The “social contract” discussed by the majority refers to the idea that laws derive their legitimacy from the fact that they are made by elected representatives of the people who will ultimately be governed by those laws. However, this is just the kind of vague and symbolic justification the Supreme Court of Canada warned about in another important voting rights case, Sauvé v Canada (Chief Electoral Officer). In that case, the government defended its denial of voting rights to prisoners on the basis that they were promoting respect for the law and appropriate punishment. In rejecting their argument, the Court said:
Vague and symbolic objectives such as these almost guarantee a positive answer to this question [of whether the rights violation can be justified]. Who can argue that respect for the law is not pressing? Who can argue that proper sentences are not important? Who can argue that either of these goals, taken at face value, contradicts democratic principles? However, precisely because they leave so little room for argument, vague and symbolic objectives make the justification analysis more difficult. Their terms carry many meanings, yet tell us little about why the limitation on the right is necessary, and what it is expected to achieve in concrete terms. The broader and more abstract the objective, the more susceptible it is to different meanings in different contexts, and hence to distortion and manipulation.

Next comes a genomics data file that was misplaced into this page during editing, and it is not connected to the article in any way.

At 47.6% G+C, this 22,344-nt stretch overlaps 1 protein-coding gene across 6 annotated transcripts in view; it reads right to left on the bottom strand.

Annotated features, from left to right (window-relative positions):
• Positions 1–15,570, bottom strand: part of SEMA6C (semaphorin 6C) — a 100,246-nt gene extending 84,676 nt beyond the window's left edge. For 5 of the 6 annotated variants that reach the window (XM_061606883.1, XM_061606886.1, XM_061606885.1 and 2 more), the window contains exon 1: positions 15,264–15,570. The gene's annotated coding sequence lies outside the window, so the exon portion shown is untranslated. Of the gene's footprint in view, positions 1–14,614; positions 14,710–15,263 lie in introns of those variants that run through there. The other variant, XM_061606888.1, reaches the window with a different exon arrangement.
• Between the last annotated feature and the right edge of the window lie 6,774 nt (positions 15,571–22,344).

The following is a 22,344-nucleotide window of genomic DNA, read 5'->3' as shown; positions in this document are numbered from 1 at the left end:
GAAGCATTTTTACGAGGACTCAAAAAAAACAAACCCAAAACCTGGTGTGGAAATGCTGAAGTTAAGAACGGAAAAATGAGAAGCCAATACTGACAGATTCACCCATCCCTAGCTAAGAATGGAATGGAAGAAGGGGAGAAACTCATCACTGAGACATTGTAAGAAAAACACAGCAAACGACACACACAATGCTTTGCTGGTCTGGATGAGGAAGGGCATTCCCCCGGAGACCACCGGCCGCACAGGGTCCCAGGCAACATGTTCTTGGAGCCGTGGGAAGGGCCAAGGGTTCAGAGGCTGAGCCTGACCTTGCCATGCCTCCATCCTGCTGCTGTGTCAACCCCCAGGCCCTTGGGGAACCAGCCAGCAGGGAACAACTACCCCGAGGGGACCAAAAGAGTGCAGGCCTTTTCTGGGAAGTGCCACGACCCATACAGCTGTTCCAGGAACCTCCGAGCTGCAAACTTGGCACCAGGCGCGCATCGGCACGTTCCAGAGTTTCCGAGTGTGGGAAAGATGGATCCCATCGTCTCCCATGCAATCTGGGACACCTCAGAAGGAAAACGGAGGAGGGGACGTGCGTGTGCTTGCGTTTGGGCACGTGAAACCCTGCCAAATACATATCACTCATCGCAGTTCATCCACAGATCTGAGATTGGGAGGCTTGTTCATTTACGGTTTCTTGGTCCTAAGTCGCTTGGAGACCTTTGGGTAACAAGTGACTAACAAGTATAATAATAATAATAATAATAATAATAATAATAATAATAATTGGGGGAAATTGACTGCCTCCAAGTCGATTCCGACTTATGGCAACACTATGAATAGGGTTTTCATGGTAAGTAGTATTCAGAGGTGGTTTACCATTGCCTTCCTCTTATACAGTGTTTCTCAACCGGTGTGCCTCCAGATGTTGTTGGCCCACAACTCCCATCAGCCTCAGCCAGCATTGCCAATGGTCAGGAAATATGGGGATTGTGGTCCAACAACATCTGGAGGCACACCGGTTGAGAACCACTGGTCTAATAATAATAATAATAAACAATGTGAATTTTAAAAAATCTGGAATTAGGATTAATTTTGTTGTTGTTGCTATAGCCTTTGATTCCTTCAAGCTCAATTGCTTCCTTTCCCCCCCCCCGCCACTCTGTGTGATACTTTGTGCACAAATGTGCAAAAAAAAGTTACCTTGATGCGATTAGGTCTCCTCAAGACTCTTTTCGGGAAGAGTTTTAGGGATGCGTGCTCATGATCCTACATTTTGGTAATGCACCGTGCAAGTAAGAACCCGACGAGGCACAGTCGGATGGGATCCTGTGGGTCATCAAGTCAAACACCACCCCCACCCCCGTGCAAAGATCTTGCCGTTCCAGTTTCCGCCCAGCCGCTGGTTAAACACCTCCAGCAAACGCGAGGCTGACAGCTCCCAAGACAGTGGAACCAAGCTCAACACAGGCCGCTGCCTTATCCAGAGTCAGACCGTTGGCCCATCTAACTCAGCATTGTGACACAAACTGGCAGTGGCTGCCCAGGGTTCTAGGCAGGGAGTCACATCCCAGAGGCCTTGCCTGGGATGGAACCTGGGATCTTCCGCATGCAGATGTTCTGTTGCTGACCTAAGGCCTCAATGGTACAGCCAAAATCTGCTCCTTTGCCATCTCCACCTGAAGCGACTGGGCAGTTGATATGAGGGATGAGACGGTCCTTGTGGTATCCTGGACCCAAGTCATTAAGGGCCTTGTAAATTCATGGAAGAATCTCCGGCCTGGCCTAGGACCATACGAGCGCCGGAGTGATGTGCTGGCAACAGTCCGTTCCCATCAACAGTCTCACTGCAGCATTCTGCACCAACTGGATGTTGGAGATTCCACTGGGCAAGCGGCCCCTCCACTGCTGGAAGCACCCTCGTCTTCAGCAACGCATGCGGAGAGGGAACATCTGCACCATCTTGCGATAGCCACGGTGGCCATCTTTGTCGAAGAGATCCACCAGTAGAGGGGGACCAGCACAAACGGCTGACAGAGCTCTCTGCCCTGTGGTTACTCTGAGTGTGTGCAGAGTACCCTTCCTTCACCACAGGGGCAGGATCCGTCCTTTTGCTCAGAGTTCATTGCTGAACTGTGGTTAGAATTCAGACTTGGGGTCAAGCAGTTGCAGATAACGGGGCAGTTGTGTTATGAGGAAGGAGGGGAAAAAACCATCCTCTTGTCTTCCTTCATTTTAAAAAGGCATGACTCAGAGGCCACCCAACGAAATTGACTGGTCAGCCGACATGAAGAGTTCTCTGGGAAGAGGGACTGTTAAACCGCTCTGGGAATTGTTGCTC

In upholding prisoners’ right to vote, the Supreme Court of Canada in Sauvé emphasized that the right to vote is “fundamental to our democracy and the rule of law”, “the cornerstone of democracy” and represents “the foundations of the participatory democracy guaranteed by the Charter”. However, these decisions out of Ontario seem to suggest that voting is a privilege, not a right, and one that can be denied on the basis of vague and speculative government concerns. We should all be alarmed if such a vital right can be stripped away without any compelling justification.
Counsel for the parties will be seeking leave to appeal in both of these troubling cases. The BCCLA intends to continue its role as an intervener in the appeals, making arguments about the fundamental importance of voting rights to our democratic process and the high burden that must be met to limit them.